North County cities look at improving watershed quality

North County cities look at improving watershed quality
From left, San Marcos stormwater Manager Reed Thornberry, Encinitas environmental specialist Crystal Najera, and county program coordinator for the watershed protection program Nancy Stalnaker were among the participants in the Water Quality Improvement workshop. Cites are tasked to set own goals to improve the watershed. Photo by Promise Yee

REGION — The state adoption of the Regional MS4 Permit requires cities to improve the quality of their watershed, and in turn the quality of local creeks and coastal waters.

The idea behind the permit is to step away from the former one-size-fits-all approach that has traditionally required cities to adopt prescribed water-friendly practices, and tests that may or may not address their local storm water issues.

Carlsbad, Encinitas, Escondido, Oceanside, San Marcos, Solana Beach, Vista and unincorporated portions of the county make up the eight watershed management areas within the Carlsbad Watershed that stretches from south of the San Luis Rey River down to the San Elijo Lagoon.

New requirements ask cities to be proactive, take a good look at their storm water discharges, and set a common watershed priority and specific city goals to improve the quality of the watershed.

“Most watersheds have a singular outlet,” Mikhail Ogawa, principal with Mikhail Ogawa Engineering, said. “The Carlsbad Watershed has six outlets, and eight agencies involved.”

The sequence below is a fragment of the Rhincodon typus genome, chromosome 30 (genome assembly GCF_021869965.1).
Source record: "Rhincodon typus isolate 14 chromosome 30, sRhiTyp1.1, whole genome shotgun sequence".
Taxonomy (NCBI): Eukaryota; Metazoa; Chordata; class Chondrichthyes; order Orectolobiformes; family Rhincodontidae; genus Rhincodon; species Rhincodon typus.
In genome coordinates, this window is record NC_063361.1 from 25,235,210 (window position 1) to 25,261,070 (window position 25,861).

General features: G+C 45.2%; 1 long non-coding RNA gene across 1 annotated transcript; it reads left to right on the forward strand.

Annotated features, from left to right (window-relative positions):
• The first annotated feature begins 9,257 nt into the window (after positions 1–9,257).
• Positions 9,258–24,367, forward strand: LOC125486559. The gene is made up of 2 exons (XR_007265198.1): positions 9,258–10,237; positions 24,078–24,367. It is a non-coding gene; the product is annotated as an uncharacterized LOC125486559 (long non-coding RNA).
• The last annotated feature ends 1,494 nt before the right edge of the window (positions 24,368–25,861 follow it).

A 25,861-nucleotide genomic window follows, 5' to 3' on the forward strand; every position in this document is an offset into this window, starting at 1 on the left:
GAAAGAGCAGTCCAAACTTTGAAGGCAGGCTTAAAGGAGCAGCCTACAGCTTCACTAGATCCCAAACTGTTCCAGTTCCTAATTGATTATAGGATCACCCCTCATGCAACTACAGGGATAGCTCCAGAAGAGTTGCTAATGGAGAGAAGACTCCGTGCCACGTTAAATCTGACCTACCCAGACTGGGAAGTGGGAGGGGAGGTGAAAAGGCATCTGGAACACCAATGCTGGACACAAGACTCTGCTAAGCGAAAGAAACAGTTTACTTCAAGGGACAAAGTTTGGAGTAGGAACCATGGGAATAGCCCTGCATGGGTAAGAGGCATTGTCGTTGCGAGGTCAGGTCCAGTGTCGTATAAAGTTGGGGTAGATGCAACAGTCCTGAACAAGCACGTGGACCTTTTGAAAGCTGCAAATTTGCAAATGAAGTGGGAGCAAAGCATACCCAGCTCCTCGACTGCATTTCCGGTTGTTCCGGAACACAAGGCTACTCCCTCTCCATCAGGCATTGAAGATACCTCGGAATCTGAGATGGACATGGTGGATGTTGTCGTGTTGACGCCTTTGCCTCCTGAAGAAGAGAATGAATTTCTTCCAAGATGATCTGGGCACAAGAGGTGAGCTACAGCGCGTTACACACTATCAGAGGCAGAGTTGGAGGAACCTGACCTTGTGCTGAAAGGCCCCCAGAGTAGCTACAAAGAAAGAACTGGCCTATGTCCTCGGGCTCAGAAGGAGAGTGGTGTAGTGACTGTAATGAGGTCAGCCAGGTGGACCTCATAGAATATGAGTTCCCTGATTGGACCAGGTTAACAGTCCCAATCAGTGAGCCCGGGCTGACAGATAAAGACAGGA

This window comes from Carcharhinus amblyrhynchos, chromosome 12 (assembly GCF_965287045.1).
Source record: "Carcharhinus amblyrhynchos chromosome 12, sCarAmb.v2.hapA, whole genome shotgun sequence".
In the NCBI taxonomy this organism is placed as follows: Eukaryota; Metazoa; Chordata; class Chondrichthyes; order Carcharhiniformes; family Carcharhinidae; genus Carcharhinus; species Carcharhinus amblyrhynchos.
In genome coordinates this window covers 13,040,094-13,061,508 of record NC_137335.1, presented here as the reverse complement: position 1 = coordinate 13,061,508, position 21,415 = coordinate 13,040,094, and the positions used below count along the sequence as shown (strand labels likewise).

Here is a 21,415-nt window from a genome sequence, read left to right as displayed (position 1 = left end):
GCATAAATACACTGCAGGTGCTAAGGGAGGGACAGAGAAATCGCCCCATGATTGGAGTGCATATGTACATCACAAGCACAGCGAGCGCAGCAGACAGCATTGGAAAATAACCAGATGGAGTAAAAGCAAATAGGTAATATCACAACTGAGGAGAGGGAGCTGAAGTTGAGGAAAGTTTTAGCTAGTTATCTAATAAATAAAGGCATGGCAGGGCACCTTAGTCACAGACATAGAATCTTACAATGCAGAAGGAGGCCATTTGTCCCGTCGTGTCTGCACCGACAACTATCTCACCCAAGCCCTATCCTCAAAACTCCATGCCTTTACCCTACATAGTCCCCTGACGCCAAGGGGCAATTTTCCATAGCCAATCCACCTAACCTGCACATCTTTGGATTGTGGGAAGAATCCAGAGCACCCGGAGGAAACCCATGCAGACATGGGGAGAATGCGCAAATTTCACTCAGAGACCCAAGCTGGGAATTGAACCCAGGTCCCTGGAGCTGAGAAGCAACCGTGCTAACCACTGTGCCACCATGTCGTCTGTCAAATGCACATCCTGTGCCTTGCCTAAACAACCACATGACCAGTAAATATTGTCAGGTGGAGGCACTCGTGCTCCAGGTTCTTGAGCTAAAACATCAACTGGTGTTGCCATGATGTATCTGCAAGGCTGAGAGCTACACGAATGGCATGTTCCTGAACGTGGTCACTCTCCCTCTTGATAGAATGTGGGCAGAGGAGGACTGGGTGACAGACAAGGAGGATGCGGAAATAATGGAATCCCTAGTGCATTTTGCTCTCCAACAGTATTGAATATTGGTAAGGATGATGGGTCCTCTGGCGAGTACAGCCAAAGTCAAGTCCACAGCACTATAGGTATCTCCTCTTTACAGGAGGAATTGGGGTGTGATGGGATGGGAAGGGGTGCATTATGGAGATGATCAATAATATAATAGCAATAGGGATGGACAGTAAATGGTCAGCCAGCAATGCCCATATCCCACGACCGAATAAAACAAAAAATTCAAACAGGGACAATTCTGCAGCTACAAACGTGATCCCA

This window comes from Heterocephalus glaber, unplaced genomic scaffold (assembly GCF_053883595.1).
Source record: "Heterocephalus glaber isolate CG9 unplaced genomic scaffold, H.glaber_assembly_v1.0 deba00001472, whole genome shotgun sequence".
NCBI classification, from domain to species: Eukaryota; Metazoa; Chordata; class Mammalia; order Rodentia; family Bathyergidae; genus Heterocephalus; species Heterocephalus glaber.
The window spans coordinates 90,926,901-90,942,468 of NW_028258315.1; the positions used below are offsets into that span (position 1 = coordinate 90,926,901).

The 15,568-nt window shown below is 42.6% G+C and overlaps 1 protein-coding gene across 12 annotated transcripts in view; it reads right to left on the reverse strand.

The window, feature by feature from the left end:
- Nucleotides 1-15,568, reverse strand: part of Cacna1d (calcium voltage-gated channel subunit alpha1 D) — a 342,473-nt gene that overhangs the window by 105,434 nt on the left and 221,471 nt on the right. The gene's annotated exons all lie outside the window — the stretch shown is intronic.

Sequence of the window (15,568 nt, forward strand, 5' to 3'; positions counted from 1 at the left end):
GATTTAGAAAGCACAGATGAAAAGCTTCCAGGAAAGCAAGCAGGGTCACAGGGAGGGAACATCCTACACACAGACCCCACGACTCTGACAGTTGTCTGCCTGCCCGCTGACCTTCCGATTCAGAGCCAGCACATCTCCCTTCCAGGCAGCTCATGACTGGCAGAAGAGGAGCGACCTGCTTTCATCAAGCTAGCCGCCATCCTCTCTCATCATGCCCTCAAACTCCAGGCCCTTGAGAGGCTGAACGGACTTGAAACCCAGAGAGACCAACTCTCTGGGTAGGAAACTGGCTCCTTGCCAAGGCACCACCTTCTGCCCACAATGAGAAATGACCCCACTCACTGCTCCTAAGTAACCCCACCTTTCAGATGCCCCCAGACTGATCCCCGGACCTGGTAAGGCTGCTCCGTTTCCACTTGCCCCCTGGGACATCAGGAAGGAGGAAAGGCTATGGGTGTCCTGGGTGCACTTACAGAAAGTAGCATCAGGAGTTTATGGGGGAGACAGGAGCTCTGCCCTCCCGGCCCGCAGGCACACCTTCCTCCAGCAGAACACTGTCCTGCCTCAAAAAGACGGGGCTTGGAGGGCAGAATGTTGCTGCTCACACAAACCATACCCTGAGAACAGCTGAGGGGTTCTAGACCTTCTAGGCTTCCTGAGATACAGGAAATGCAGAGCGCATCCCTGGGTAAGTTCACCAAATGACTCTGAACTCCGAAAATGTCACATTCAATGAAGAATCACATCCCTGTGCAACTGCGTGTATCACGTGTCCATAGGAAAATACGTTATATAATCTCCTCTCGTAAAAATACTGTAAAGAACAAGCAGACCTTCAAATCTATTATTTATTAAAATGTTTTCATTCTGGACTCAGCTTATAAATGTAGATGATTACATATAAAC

In November, cities within the Carlsbad Watershed decided to focus on bacteria as a watershed priority.

Cities met on July 17 to learn what should be included in city goals and strategies to meet the MS4 Permit requirement.

Examples of numeric goals were given, and water-quality improvement strategies were defined.

Numeric goals include quantitative bacteria reduction.

Strategies could include reducing the concentration of pollutants in storm water discharge, and prohibiting non-storm-water discharge.

Cities were encouraged to take risks and set big goals for the next five to 10 years.

“The water board wants to see measurable progress,” Laurie Walsh, Regional Water Quality Control Board water resource control engineer, said.

“They would like to see goals be a bit more risky.”

Determining a target and taking steps towards that goal was deemed acceptable.

“Try it out, fail, and learn from those failures,” Ogawa said. “Try different techniques. Try different frequencies.”

A list of Carlsbad Watershed waterbodies, conditions and assessments to characterize water conditions was provided, as well as a list of potential strategies to reach improved watershed quality.

“It’s time to focus on priorities,” Ogawa said.

“By fall 2014, we’ll have something meaty to review.”

The next steps will be for cities to draft goals and strategies by fall 2014. After that, cities will be asked to have a monitoring and assessment plan and management process written by spring 2015.

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